Family Life on a String for a sandhopper

A monogamous sandhopper makes it happen

If someone spends years and years researching for his doctorate degree and devotes a considerable time of his life to the study of a half-centimetre long multilegged, marine critter, you would expect this creature to have some irresistibly attractive features, right? So, I was very excited when Dr Helmut Stephan of Kiel University showed me “his” Dulichia porrecta, an amphipod (and therefore a ‘relative’ of sandhoppers) living at depths of 40-60 m or deeper in sub-Arctic oceanic waters including some patches of the Baltic Sea. Keeping this animal in captivity in the lab requires patience, water in the aquarium cooled down to a constant 12°C, and lots of cultures of the right algal plankton mix as food for these crustaceans.

But it’s all worth it, for the behaviour of this sandhopper-relative, belonging to the crustacean order of the Amphipoda, is so incredible, so unbelievable fascinating that you’d forget about your favourite TV-programme (at least I did). Male and female Dulichia live in a monogamous relationship. Although both have spin glands on their feet, it is usually the female that “knits” a vertical, about 2 mm thick stocking, some 10-15 cm long, and fills it with detritus and very small sand grains. Male and female then ascend this construction, which stands anchored on the seabed, and will spend the rest of their lives on this string.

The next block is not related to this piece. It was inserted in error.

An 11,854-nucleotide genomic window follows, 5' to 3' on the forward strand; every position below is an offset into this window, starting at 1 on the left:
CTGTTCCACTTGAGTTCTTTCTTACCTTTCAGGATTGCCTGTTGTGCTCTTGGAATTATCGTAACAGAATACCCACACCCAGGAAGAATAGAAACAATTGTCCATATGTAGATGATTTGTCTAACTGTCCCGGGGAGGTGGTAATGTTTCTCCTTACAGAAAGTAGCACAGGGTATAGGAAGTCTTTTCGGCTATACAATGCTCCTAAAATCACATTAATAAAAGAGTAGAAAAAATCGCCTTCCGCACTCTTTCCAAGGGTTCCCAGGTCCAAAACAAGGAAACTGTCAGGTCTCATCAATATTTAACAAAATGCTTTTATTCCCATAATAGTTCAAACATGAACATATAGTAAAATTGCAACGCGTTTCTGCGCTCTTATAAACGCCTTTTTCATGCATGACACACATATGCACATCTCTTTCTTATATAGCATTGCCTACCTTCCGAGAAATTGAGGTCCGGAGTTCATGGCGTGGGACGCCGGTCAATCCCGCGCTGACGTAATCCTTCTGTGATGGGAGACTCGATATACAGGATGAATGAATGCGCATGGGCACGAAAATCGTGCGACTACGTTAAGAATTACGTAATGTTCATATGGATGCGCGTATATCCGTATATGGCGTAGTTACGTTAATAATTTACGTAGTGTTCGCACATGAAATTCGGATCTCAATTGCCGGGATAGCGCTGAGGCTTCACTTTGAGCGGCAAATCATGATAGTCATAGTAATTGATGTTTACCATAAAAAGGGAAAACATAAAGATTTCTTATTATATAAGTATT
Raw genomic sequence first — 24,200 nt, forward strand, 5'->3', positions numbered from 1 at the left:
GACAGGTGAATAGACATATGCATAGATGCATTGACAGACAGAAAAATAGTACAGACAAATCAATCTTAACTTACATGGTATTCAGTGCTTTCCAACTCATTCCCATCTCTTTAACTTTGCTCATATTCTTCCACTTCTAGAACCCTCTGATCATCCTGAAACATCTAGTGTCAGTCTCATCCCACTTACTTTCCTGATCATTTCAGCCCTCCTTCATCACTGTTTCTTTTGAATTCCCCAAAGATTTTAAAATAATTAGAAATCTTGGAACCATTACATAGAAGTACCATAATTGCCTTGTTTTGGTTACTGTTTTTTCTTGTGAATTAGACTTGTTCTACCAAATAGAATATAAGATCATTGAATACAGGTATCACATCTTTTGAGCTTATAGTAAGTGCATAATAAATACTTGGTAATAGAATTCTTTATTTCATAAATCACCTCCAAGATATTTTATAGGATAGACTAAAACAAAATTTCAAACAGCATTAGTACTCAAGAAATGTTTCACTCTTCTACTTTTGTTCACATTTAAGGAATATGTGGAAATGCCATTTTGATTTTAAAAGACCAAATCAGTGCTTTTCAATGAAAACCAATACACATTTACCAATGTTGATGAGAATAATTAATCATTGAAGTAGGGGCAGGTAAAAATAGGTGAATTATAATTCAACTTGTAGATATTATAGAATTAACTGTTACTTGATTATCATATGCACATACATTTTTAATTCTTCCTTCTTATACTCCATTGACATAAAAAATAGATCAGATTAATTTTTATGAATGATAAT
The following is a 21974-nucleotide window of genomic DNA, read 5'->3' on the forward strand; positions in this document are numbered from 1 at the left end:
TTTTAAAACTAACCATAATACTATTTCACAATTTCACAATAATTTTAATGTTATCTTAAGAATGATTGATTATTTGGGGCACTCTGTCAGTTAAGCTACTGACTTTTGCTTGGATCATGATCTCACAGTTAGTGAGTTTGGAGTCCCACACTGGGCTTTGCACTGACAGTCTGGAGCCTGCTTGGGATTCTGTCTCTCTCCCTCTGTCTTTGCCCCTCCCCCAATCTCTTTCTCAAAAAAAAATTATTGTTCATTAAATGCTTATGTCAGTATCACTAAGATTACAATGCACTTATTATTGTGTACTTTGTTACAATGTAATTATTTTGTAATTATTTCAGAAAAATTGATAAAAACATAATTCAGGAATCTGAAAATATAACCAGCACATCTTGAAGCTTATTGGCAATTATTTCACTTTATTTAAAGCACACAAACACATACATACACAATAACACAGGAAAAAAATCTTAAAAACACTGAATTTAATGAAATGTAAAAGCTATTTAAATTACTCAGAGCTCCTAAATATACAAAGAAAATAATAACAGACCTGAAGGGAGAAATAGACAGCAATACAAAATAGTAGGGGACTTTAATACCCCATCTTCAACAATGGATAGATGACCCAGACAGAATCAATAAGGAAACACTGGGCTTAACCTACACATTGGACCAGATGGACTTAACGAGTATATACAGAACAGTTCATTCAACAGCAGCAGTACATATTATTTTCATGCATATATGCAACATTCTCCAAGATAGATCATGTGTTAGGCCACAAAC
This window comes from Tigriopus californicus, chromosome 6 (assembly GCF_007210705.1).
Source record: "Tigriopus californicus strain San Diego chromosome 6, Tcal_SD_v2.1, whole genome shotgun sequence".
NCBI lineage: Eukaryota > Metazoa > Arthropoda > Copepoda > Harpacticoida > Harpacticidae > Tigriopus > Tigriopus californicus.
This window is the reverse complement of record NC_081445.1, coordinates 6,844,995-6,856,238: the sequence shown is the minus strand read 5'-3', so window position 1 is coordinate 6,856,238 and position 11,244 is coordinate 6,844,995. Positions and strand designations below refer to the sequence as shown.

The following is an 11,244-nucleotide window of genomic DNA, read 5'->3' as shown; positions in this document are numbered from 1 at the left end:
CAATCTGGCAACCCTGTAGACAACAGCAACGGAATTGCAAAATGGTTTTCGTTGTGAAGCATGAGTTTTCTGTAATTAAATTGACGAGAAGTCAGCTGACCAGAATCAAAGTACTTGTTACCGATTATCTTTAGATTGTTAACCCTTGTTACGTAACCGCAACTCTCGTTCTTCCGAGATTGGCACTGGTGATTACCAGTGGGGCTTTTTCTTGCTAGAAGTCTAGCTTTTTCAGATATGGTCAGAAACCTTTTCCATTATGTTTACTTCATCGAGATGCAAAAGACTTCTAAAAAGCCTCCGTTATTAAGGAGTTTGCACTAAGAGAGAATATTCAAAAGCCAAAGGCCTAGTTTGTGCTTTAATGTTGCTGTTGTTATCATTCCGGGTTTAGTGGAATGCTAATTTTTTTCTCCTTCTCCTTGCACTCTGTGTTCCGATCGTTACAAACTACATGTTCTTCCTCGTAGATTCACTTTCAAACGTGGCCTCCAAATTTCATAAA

The two adult animals moult, mate, and have 20-40 babies, which are released from their mother’s pouch (a characteristic feature of all amphipods) one by one and deposited carefully on the supportive family stalk. The baby “Dulichias”, too, spend their childhood and youth on the string, combing the water for planktonic algae, their principal food, until they get too unruly and big and are then plucked off by their parents and seemingly “thrown away” into the currents to fend for themselves from then on.

One brood reared to maturity, others may follow. Occasionally unexpected visitors, whose own stalks have collapsed or got destroyed, perhaps by a fish, may arrive. Should such a new arrival be a female, then the male would “play the gentlemen” and be willing to let her stay, but the female stalk-builder would be furious and fight the newcomer off in rather an “unfeminine” way. If the unexpected guest is a male, however, a fight between the two males is the rule, with the female stalk-owner being a passive onlooker.

The construction of the stalk, the birth of the young, the feeding process, the fights and the sheer fact that we are here dealing with a monogamous, semi-social crustacean are enough to make the heart of a zoologist beat faster. I simply had to get hold of some of these animals to study them and decided to examine their eye structure by transmission and scanning electron microscopy, which turned out to be an interesting publication as the eye surfaces of the Dulichia porrecta adults were covered by a dense pelt of tiny cuticular hairs. Thank you, Dr Stephan, for having enriched the world with your discovery of the wondrous family life of Dulichia porrecta (and my list of publications with another interesting paper)!

© Dr V.B. Meyer-Rochow and, 2018.
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